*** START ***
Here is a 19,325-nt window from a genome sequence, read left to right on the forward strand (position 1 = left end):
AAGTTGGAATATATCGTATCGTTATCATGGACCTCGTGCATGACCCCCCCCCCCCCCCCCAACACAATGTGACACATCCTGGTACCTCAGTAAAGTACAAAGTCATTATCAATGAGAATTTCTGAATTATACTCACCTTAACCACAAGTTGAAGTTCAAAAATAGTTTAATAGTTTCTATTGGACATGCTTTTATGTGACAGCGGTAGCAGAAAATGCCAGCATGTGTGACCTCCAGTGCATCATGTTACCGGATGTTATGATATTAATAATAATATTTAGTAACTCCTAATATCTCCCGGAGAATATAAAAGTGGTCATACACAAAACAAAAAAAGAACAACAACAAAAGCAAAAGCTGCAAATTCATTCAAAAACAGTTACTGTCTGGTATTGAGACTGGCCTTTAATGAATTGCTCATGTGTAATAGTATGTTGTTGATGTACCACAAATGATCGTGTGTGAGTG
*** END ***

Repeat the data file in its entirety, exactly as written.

Here is a 19,325-nt window from a genome sequence, read left to right on the forward strand (position 1 = left end):
AAGTTGGAATATATCGTATCGTTATCATGGACCTCGTGCATGACCCCCCCCCCCCCCCCCAACACAATGTGACACATCCTGGTACCTCAGTAAAGTACAAAGTCATTATCAATGAGAATTTCTGAATTATACTCACCTTAACCACAAGTTGAAGTTCAAAAATAGTTTAATAGTTTCTATTGGACATGCTTTTATGTGACAGCGGTAGCAGAAAATGCCAGCATGTGTGACCTCCAGTGCATCATGTTACCGGATGTTATGATATTAATAATAATATTTAGTAACTCCTAATATCTCCCGGAGAATATAAAAGTGGTCATACACAAAACAAAAAAAGAACAACAACAAAAGCAAAAGCTGCAAATTCATTCAAAAACAGTTACTGTCTGGTATTGAGACTGGCCTTTAATGAATTGCTCATGTGTAATAGTATGTTGTTGATGTACCACAAATGATCGTGTGTGAGTG